Forgotten is the concept that additional games--no doubt begun in the December lull after the big Thanksgiving Day rivalries--would not only increase the work load on student athletes but pit teams on a trimester system completing finals in November against schools with more traditional terms still studying for finals in December. In the battle for absolute fairness, how fair is that?
The debate over number one doesn't prove the need for a playoff system; it proves that the current system is vital and involving. In the current system, any team that has an "off" week can kiss its championship hopes good-bye (or almost), thus improving the quality of play and dedication from week to week. And it rewards smaller, less prestigious teams for keeping a high level of concentration from week to week. By tradition, the national championship hasn't gone to the best team necessarily (otherwise Florida State would have won it for the 1989 season, when they lost their first two games and then stomped everyone the rest of the way), but to the team with the best, the most perfect season.
Thus, not only are traditional powerhouses eligible for the national championship but also Cinderella teams--not only pretenders like Nebraska but also deserving smaller schools like West Virginia. Nebraska coach Tom Osborne has made a career out of bullying small colleges on the high plains in September and blowing bowl games on New Year's Day--and he gets his just deserts every year--while West Virginia's Don Nehlen has made a career out of taking the leavings from the highly recruited mining towns of the Ohio River valley and turning them into perennial surprises. So as long as we're insisting on full disclosure, we'll disclose that we wanted West Virginia to win the national title--not as an indication they were the best team in the nation (no one could argue that), but that they were the ones who maintained their composure and effort level from week to week, who never had a bad game, which, yes, should be enough to grant anyone the national championship.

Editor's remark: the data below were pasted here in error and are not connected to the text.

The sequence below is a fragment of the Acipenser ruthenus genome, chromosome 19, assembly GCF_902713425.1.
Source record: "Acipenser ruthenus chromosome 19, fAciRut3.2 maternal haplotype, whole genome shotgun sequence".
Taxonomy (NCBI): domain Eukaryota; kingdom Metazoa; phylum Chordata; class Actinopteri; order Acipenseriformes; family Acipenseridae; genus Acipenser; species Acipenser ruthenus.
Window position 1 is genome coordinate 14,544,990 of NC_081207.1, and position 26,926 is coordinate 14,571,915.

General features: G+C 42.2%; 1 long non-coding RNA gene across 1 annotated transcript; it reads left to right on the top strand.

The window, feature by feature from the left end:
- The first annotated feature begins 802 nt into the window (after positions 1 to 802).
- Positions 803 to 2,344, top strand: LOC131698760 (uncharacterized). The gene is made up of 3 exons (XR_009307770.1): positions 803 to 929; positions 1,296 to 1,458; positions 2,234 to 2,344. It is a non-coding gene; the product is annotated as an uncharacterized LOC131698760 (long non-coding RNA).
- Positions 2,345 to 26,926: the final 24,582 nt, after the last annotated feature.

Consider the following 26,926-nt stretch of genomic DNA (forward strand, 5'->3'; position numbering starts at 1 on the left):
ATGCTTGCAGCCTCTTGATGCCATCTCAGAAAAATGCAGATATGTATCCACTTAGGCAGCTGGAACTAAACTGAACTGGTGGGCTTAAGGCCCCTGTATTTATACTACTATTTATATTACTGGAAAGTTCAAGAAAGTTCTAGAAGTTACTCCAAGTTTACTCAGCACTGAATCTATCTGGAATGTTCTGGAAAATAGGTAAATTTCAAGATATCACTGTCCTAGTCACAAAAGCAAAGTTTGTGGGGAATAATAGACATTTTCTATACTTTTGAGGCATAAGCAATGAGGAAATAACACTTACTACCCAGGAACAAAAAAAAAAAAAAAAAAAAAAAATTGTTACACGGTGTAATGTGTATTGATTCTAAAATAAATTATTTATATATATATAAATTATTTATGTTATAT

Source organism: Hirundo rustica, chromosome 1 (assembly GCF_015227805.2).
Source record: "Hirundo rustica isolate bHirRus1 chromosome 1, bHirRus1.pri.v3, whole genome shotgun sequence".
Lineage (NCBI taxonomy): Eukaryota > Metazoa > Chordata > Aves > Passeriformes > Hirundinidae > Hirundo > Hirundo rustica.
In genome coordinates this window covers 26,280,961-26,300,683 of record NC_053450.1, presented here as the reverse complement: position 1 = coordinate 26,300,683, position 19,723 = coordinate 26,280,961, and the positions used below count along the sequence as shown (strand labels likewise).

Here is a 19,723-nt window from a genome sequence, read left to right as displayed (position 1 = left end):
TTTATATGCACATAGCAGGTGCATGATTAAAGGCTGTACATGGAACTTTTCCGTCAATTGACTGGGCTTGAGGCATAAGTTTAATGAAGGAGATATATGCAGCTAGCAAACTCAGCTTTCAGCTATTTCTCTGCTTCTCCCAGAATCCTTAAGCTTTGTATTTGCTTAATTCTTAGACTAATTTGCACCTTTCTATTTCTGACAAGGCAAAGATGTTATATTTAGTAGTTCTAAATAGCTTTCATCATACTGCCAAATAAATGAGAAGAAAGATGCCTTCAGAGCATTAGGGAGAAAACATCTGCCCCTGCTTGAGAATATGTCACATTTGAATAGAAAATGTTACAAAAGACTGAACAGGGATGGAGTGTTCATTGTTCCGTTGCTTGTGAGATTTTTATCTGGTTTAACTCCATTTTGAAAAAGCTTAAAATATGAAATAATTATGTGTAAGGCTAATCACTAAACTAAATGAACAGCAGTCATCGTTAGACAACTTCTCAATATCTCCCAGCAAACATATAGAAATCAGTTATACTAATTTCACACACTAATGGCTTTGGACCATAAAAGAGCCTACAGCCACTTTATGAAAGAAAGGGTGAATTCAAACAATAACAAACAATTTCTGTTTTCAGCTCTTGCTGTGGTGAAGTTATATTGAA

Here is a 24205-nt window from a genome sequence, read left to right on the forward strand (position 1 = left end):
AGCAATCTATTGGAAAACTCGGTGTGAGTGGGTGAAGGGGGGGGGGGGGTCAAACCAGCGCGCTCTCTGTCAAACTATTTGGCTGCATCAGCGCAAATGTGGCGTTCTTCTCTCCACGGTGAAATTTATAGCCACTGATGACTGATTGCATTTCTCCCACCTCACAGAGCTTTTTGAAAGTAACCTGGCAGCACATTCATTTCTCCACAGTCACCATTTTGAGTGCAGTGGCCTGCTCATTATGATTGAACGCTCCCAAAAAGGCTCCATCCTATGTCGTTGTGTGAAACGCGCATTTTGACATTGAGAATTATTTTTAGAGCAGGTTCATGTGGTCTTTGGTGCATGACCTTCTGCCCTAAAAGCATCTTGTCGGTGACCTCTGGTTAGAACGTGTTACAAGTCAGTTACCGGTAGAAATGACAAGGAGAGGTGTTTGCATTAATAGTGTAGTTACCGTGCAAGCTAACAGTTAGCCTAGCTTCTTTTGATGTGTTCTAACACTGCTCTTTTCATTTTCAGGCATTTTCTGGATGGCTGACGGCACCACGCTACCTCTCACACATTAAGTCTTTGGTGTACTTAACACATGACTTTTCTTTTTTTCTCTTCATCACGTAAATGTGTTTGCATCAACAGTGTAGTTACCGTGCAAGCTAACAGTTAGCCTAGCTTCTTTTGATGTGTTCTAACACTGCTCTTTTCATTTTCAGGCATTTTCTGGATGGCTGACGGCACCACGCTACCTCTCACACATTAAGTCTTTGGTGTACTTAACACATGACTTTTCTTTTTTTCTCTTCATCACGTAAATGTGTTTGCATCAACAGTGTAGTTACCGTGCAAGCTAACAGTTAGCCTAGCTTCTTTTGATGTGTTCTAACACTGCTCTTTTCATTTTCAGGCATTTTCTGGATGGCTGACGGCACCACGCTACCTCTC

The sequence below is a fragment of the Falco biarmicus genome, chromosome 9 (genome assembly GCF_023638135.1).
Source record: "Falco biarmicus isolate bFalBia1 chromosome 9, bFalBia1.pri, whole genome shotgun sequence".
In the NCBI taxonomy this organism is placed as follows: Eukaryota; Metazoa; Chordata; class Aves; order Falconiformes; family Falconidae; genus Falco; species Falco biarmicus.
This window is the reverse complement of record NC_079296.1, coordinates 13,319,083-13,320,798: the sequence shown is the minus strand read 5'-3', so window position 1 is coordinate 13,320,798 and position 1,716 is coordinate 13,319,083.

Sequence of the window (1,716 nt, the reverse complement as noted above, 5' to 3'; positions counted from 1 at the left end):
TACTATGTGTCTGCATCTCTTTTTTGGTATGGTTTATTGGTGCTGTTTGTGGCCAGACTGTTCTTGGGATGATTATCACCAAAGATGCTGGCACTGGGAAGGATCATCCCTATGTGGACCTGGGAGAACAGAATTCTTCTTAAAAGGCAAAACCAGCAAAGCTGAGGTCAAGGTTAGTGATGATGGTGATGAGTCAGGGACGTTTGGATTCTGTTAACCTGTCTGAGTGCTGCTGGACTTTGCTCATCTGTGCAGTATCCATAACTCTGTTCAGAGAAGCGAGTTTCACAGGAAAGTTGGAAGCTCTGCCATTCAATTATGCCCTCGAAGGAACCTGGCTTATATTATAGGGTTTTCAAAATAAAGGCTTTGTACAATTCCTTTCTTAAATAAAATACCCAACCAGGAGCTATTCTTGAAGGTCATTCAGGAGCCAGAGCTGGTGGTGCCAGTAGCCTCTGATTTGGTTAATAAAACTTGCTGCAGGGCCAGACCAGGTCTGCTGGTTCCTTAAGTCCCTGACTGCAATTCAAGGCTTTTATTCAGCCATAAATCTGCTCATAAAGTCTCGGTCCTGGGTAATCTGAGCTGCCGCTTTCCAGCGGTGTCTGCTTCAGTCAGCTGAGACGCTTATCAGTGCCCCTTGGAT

Of course, West Virginia did finally have a bad game. So did almost everyone last Saturday, the winners as well as the losers. But in the end Notre Dame should have been the champion. With every team having lost at least once, the Irish beat the best of the other one-defeat teams, Florida State. That the coaches caved in to the writers' wishes represented, I think, their attempt to undermine playoff talk by minimizing controversy and debate.
So let the debate rage about which team would win at a neutral site (the Irish beat the Seminoles at South Bend); that's a healthy, meaningless argument, the sort sports is based on. But leave the debate about whether there should be a playoff system out of it.